Converting and opening legacy files

Colorful Index Cards

Until the late 1990s, many applications still relied on dBase databases. Among other programs, LibreOffice and OpenOffice can import these. Anyone opening a file with a DBF extension directly will land in the table module (Figure 11). To import the dBase file as a database, the user needs to start the database module, choose Connect to an existing database in the wizard, and select dBASE.

Figure 11: LibreOffice imports dBase files either as tables, shown here, or optionally into the database module.

In the repositories of most distributions, you will also find the DBView command-line tool, which displays the content of a DBF file in a console. Programmers may be interested to know that numerous libraries can read and manipulate dBase files. A DBF module exists for Python, for example [11].

DBF is also useful as an exchange format because many applications use dBase files. Anyone who still uses Access databases can export them to a dBase format and then read them again using LibreOffice. On the other hand, Access databases cannot currently be used in Linux.

Krita and GIMP easily opened files from Photoshop 5, which appeared on the market in 1997, and even the layers were preserved (Figure 12). A drawing in Windows metafile format with the extension WMF was displayed by Karbon of Calligra Suite, but Inkscape lost the text.

Figure 12: Old Photoshop files posed surprisingly few problems, as a test poster shows in Krita.

The current version of LibreOffice can open CorelDraw files with the CDR extension. The results, however, range from patchy to useless because the import filter is still in its infancy. For example, all the labels were missing in a chart, and another file threw a general input/output error. An alternative here is the UniConvertor [12] command-line tool, which is also provided by many distributions. The program can import drawings from CorelDraw 7 and newer and convert them into various other formats – including PostScript and SVG. Inkscape also incidentally uses UniConvertor for importing CorelDraw and Adobe Illustrator 5.5 files with the AI extension. The tool crashed repeatedly when trying to convert drawings sent to the test team.

Those who have EPS files written with Illustrator can view them with most programs that understand PostScript – for example, the Gnome document previewer. Ubuntu Nautilus even displays matching preview icons.


LibreOffice has officially opened files from Microsoft's DTP program Publisher since Version 4 – at least that is what the developers promise. When trying to open an older Publisher document with a PUB extension, LibreOffice 4.2.4 repeatedly terminated with an input/output error. We were unable to find another way to convert Publisher files with Linux (see also the "Service Providers" box).

Service Providers

Many service providers on the Internet offer to convert older documents. Conv2pdf [15] converts many Microsoft formats into PDF. The service even digests Publisher and old StarOffice documents. This conversion is free of charge as long as the files are no larger than 6MB. Competitor Zamzar [16] specializes in multimedia. They can even convert drawings from older CAD programs.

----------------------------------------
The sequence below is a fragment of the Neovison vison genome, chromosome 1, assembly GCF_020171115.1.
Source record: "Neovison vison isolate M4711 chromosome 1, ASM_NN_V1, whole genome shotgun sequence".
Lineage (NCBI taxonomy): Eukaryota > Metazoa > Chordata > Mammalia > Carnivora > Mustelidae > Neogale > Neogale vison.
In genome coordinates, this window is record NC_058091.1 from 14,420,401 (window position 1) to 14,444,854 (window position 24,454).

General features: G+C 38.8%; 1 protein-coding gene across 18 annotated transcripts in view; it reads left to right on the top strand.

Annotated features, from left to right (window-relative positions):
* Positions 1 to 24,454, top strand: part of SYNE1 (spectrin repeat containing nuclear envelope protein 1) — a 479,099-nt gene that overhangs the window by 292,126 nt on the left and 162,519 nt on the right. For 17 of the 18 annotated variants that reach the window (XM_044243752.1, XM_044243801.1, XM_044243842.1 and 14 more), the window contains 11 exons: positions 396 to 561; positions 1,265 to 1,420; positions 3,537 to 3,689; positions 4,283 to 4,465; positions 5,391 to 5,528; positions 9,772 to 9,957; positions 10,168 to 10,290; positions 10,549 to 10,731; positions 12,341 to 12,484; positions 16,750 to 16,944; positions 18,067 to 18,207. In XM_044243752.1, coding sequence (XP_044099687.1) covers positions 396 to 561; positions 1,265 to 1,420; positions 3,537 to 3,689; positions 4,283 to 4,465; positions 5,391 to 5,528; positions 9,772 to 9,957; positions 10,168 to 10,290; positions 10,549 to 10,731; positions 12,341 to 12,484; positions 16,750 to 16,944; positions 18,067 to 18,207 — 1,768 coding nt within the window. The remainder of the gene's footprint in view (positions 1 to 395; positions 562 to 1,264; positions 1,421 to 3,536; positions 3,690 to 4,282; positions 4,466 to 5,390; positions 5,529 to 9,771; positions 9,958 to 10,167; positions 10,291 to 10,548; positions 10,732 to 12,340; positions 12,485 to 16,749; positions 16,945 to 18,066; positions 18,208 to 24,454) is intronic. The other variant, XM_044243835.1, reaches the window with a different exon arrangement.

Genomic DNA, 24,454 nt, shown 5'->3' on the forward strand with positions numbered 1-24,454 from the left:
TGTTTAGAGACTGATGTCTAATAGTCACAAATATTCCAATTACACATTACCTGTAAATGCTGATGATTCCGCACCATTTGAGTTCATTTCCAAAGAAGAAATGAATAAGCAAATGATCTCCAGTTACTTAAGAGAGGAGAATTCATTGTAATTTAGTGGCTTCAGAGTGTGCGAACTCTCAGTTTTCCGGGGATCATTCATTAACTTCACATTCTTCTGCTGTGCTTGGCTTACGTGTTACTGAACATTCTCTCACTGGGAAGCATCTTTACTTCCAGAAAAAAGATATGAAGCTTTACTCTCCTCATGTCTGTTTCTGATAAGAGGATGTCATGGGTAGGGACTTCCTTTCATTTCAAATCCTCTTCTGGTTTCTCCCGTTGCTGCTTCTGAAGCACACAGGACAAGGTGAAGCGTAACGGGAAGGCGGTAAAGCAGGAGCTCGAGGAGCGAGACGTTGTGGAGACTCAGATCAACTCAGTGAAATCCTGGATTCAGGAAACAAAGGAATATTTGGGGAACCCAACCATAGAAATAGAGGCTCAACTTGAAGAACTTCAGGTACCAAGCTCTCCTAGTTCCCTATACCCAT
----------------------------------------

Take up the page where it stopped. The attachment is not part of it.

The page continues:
However, users should always bear in mind that they might be sending confidential information to a stranger. Nobody can guarantee that the service does not keep and evaluate the files – you need to trust the provider.

The outlook is not great for flowcharts from Corel Flow and documents from the Serif Page Plus DTP program, either – no solution is in sight for opening the files on Linux machines. Versions 5 and 9 of Serif Page Plus can, however, be launched with Wine [13] or Crossover [14].

The testers also had to give up on files from exotic Windows applications such as OpenEdge Architect and image files in Fractal Image Format (FIF). The latter uses fractal compression when storing and was designed to compete with GIF on the web. Documents from the SuperCalc spreadsheet (CAL suffix) are also impossible to open. TrueType fonts from the 1990s, on the other hand, can be integrated and used easily. (See also the "Emergency Kit" box.)

Emergency Kit

A text editor can sometimes help if a document can no longer be imported. You are likely to see a big jumble of characters. The importer normally finds the relevant text and data in it, which can then be saved to a new document using the clipboard. This task is a bit fiddly, however, and requires a good eye.

In an emergency, researchers can also retrieve the contents of files in the XML and OpenDocument formats without OpenOffice: The files have to be unpacked because they are ZIP archives. XML files, whose actual content is hidden in content.xml, come to the fore.


The tests confirm the rule of thumb: The better-known the application, the more likely its files can be opened today. Open and recognized exchange formats can be opened and processed without any problems. This applies to plain text files; audio material in uncompressed WAV files; JPG, TIFF, or PNG pictures; and CSV tables, as well as MP3 music or MPEG-2 videos. Anyone wanting to future-proof their files should therefore always archive a copy in a well-established format.

The Author

Tim Schürmann is a freelance computer scientist and author. Besides books, Tim has published various articles in magazines and on websites.

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